Senior fullback Alexander Teich has one more Navy football game before entering training to become a SEAL. (Jonathan Daniel/Getty Images)

At a time of the year when many college football players are looking ahead to the NFL draft, Navy’s Alexander Teich is bracing for survival under water with his hands and feet bound. That’s otherwise known as drown-proofing, and it’s among the many extreme requirements confronting the senior fullback if he is to become a Navy SEAL.

There’s also surf torture, in which potential SEALS lie next to one another with arms locked while frigid water splashes over them. Once soaked, they are asked to run a mile and a half in their wet clothes and boots before immersing themselves back in the surf. Then comes Hell Week, a torture test over 51 / 2 days with essentially no sleep.

None of this is particularly jarring to Teich. The co-captain has spoken in detail to former Midshipmen who withstood the excruciating training, so Teich’s mental preparation for membership into the elite special forces unit already has commenced on some level.

“When you first get here at the academy, you come here to play football, and everybody has their dream of playing in the NFL or whatever it may be,” Teich said. “But as you mature in this academy and as you grow over four years, you start to realize this is such a bigger thing than any game that you’ll ever play in. What you represent, what you’re going to do in life is far more important than playing in the NFL.”

Teich last week officially received his service assignment for special warfare, allowing him to embark on SEAL training after graduation in late May. For the immediate future, though, Teich is taking aim at Army in what certainly will be the most meaningful football game of his career.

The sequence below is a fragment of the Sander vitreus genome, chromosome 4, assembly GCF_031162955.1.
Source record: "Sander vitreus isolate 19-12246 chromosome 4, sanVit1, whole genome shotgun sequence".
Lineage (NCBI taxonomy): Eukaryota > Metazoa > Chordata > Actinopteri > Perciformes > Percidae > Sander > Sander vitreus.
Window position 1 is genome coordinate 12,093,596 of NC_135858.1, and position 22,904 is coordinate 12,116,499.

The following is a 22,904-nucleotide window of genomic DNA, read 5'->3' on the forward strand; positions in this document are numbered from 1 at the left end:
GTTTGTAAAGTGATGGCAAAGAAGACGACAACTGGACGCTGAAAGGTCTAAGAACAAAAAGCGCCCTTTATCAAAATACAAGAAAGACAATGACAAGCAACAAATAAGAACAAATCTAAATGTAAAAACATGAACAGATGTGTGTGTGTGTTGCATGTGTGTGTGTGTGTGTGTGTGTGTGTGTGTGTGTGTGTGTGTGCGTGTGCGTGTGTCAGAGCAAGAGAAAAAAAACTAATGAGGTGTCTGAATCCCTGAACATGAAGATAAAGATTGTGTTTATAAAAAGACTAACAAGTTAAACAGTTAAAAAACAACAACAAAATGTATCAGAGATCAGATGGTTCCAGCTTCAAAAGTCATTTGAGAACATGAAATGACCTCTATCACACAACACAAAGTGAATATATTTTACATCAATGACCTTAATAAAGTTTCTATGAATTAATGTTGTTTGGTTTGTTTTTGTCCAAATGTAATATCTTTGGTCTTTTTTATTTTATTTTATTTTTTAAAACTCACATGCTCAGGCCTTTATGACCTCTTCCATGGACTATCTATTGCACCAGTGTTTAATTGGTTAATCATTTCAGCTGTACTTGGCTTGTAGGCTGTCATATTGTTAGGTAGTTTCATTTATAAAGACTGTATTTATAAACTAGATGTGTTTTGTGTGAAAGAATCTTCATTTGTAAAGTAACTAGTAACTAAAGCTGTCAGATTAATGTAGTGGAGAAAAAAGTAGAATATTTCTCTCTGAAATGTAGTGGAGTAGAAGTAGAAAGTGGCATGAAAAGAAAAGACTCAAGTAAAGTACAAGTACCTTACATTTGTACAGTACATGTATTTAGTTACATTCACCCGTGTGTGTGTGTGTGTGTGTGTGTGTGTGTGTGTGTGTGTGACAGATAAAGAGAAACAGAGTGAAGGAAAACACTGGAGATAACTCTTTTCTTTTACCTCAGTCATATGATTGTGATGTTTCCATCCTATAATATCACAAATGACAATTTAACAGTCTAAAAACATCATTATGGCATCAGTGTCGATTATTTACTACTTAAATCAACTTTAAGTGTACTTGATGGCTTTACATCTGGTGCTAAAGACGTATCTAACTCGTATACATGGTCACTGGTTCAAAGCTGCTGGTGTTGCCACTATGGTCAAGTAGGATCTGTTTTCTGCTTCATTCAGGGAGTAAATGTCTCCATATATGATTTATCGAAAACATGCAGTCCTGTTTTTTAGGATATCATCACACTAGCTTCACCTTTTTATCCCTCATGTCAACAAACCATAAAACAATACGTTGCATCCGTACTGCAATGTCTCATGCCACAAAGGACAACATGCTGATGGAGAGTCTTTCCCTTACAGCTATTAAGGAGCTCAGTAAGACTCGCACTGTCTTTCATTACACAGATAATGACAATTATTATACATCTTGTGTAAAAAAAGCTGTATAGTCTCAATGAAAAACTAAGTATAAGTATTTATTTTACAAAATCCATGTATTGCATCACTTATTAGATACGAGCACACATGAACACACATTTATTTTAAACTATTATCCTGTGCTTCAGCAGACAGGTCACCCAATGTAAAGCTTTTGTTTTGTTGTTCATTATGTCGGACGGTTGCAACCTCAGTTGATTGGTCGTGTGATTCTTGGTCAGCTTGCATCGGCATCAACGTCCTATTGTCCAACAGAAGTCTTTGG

That’s because not only is Navy facing its most bitter rival, but in an unusual circumstance for this past decade, it’s also the final game of the Midshipmen’s season. Normally at this part of the college football calendar, Navy is preparing for Army with a bowl game in mind, but its run of eight consecutive years with a postseason berth officially ended on Nov. 19 with a 27-24 loss to San Jose State. The defeat ensured the first losing season since 2002 for the Midshipmen (4-7), who were all but done in by six consecutive losses that included four by a combined eight points.

Teich was somewhat ignominiously involved in the first of those on Oct. 1 against Air Force. Down 18 points at the half, Navy came storming back to force overtime. Midshipmen senior quarterback Kriss Proctorscored first but was called for unsportsmanlike conduct after his one-yard touchdown run, and place kicker Jon Teague was forced to try a 35-yard extra point that was blocked.

Air Force scored the tying touchdown, and the point after produced a 35-34 victory in Annapolis. Caught up in the emotion of the devastating loss, Teich committed an undisclosed violation of team rules, prompting Coach Ken Niumatalolo to keep him out of the following week’s game.

“I know it hurt [Teich] more than anybody,” said senior defensive end and co-captain Jabaree Tuani, who was in the same company with Teich when they were freshmen and sophomores. “But it definitely hurt me and hurt the team because obviously as him being a leader, like coach said, you expect more out of him because you really don’t realize how much the younger guys do look up to you. I know Alex has grown from that situation.”

If anything, Teich is more respected in the locker room for admitting his error in judgment rather than sulking over his punishment. He was with the team for its game against Southern Miss on Oct. 8 even though he was not in uniform, offering guidance to backup fullback Delvin Diggs, who ran for 93 yards on 17 carries in the 63-35 loss.

Since coming back from the one-game suspension, Teich has rushed for 382 yards and two touchdowns. He needs 74 yards against the Black Knights to set a personal single-season rushing mark. Last year he ran for 863 yards, including a single-game best 210 in a 35-17 victory over Notre Dame, and averaged nearly six yards per carry.

“So very proud of Alex. Very happy that the SEAL community has invited him to have an opportunity to be a member if things work out,” Niumatalolo said. “I believe things you learn on the football field obviously I think can help in the military service, the discipline will help him being a SEAL, a Marine, Navy, any of that stuff.”